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Steven Chu – challenges and opportunities of climate change

By Oli Usher, on 1 April 2014

I’m sure Malcom Gladwell has something to say about Steven Chu. He is improbably successful in two totally different fields, and part of me wonders how he ever found the time to do it.

Steven Chu

Steven Chu. Photo: US Department of Energy

No sleep, perhaps?

Part-way through a stellar academic career in physics (including a Nobel Prize before he hit 50), Chu took a leave of absence.

In his four-year sabbatical, instead of sailing around the world or learning the violin like normal people might, he went to work for Barack Obama, serving as his Secretary of Energy until 2013, before heading back to a post at Stanford University when he was done.

In London to examine a physics PhD – Chu’s expertise is in laser cooling – he dropped by to offer a public lecture (Harrie Massey Lecture Theatre, 19 March) to a packed auditorium at UCL.

The topic: the challenges and opportunities of climate change – a subject he grappled with in his time in public office.

“Opportunities” is a slightly funny word to use – in the context of climate change, it usually pops up in communications from mildly sinister corporations who want to open up shipping routes in the Arctic or drill for oil in newly ice-free waters.

Chu’s world view is more optimistic: climate change is a major risk that is already affecting society, but the choices we make in how to tackle it have many silver linings.

Lessons from agriculture
Chu opens with an account of the transformation in farming in the late 20th century. In the 1960s, people were convinced that mass deaths from starvation would define the latter years of the 20th century. A population time-bomb was ticking, with no obvious solutions.

Yet solutions were found: thanks to artificial fertilisers and new higher-yield crops, agricultural output per acre of farmland quadrupled between 1960 and 2005 – a remarkable achievement known today as the Green Revolution.

Similarly in the early 20th century, motor cars very quickly replaced horses as the main mode of transport in cities, when the avalanche of horse manure and urine became too much to cope with. (Hard to imagine today that cars were initially a way of improving the environment, not degrading it.)

What both the emergence of motor cars and new crop strains have in common is not just that they solved pressing environmental issues (however imperfectly). It is that they also had positive effects.

Today, Chu says, we need a new green revolution, solving environmental problems while improving society.

Chu outlines the doom and gloom we are all used to – rising CO2 emissions, skyrocketing insurance claims, worsening weather events – and points out that if we hit the upper estimates from the Intergovernmental Panel on Climate Change, we are “in deep doo-doo”. (“This is a physical term,” he notes.)

But we all know about this alarming state of affairs. What we do about it is less clear – and here was some cautious good news.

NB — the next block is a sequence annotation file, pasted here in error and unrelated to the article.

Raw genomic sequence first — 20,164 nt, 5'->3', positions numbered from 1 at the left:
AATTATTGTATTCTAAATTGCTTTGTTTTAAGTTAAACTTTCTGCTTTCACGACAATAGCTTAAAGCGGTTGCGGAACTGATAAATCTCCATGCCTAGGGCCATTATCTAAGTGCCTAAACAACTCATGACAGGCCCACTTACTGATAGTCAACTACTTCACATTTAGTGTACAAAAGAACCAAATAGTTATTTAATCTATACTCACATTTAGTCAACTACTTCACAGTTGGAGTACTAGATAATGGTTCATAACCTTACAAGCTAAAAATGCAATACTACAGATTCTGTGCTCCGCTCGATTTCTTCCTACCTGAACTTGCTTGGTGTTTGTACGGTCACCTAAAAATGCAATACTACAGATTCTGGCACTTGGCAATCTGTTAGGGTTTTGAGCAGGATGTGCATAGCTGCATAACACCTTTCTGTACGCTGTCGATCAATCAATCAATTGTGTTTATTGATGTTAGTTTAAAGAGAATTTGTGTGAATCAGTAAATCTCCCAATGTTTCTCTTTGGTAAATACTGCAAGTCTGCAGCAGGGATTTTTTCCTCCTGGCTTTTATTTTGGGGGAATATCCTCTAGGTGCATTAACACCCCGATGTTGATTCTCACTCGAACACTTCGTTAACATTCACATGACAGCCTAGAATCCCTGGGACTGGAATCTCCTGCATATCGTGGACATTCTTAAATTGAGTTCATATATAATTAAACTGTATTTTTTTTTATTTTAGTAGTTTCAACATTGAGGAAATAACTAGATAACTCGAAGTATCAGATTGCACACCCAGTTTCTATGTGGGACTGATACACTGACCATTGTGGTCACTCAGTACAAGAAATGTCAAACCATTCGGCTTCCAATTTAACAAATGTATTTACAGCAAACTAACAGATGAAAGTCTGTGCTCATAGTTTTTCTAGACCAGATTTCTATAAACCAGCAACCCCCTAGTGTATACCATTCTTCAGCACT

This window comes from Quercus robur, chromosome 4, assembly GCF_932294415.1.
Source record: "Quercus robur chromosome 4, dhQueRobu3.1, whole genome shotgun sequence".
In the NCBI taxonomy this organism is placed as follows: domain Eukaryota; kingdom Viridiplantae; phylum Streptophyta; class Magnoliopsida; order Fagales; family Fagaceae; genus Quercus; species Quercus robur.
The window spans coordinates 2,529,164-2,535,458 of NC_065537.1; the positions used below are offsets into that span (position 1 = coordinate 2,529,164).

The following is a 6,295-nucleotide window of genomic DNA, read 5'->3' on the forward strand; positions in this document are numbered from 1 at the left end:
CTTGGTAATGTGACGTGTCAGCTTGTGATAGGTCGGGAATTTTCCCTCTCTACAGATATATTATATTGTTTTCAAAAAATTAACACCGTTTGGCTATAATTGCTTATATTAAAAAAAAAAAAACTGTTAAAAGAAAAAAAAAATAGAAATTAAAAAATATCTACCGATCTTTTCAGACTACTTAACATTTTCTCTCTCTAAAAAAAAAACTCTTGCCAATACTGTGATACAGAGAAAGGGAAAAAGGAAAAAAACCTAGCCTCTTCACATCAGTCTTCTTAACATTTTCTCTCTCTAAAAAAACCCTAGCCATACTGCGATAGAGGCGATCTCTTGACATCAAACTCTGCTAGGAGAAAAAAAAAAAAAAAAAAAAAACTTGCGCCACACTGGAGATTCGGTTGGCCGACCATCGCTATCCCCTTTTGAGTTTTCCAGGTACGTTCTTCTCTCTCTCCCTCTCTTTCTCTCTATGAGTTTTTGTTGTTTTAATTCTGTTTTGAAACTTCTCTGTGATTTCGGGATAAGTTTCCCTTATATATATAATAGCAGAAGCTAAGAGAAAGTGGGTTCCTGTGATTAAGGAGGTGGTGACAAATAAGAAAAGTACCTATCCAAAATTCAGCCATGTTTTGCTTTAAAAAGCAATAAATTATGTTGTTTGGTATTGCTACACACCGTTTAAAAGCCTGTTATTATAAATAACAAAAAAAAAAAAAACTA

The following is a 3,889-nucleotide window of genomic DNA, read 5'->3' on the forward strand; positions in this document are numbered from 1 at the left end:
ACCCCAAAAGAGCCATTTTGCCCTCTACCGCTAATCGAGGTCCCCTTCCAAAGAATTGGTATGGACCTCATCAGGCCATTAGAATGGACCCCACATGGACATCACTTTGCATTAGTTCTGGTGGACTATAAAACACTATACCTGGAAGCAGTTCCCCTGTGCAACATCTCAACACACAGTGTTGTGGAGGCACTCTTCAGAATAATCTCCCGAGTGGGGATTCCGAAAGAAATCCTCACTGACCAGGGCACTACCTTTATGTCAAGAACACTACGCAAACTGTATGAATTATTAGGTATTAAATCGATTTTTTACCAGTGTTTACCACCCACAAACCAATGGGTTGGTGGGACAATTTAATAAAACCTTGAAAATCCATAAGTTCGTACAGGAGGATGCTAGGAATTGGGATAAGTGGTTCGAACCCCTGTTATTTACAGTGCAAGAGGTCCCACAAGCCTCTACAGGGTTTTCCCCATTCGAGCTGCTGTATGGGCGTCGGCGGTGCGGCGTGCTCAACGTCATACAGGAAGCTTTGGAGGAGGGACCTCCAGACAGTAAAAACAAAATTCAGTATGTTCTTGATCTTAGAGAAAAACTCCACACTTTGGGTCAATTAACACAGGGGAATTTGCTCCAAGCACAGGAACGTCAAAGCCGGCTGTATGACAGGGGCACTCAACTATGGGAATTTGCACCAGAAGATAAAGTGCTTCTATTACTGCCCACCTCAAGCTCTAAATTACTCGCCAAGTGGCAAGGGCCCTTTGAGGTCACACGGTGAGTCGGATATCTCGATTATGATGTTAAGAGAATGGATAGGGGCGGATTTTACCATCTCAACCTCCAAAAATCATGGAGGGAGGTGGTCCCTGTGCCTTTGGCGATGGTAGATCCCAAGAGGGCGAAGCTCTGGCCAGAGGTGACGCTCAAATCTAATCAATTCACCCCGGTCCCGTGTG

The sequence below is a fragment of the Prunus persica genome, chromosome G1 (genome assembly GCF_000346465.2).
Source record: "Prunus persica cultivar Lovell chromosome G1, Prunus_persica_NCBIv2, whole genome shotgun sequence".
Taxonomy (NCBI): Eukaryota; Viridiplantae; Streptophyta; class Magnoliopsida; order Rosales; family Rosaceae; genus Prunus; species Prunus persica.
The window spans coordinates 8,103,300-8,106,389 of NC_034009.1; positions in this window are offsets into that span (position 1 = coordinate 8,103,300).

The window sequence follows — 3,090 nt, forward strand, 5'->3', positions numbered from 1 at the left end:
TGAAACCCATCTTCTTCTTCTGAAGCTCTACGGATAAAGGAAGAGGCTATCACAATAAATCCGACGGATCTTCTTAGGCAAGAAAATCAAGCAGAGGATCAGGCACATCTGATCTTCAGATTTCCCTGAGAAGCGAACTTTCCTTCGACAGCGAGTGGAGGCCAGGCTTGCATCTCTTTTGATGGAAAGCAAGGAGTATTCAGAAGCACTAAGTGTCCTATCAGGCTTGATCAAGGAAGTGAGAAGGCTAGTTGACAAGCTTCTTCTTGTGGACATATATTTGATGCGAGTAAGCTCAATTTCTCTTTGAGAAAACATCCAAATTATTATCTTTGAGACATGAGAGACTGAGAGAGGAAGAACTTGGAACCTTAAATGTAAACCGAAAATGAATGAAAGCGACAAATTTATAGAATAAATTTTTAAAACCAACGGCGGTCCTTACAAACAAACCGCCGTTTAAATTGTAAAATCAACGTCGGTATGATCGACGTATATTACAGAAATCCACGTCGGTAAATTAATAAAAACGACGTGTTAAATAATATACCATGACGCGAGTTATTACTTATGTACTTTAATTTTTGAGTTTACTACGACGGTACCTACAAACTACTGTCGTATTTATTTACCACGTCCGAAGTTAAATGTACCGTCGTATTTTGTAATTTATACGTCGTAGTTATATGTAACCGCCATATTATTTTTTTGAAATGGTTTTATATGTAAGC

A virtuous circle
Key to Chu’s upbeat argument is the idea that many of the solutions are actually good in and of themselves. In particular, new regulations to improve energy efficiency typically cut the costs of a technology – the opposite of what you might imagine.

As examples he cites refrigerators, washing machines and air-con units in particular, which saw declining prices even as environmental standards were toughened up – which in turn cuts electricity costs. A virtuous circle.

There remain plenty of low-hanging fruit, he suggests – cable TV set-top boxes in the US are monumentally inefficient, for instance, wasting $12bn worth of electricity annually.

Regulations – resisted by the companies involved – could reduce this by 95% without any trouble, he says. But all the companies are offering is more modest cuts of 10–45%. Enforced standards, Chu thinks, are a clear solution to this kind of market failure.

Elsewhere, energy production from renewable sources is fast becoming cheaper. In the next decade or two, he predicts wind power will be cheaper than energy from natural gas, and solar power has sharply fallen in price too.

Dispelling the gloom
The future need not be a gloomy place if we tackle these challenges properly.

Underlying all Chu’s argument is a fundamental truth (which he attributes to a former Saudi oil minister): the Stone Age didn’t end because stones ran out, it ended because something better came along.

The same will be true of our current era of fossil fuel dependence – and it must be, because with fracking, shale oil and tar sands coming on line, peak oil won’t save us.

Shortly after Obama’s re-election, Chu stepped down and returned to academia. His replacement: another overachiever with an impressive career as physics professor. And while he may not have a Nobel Prize, he does have better hair.

Watch the lecture below:

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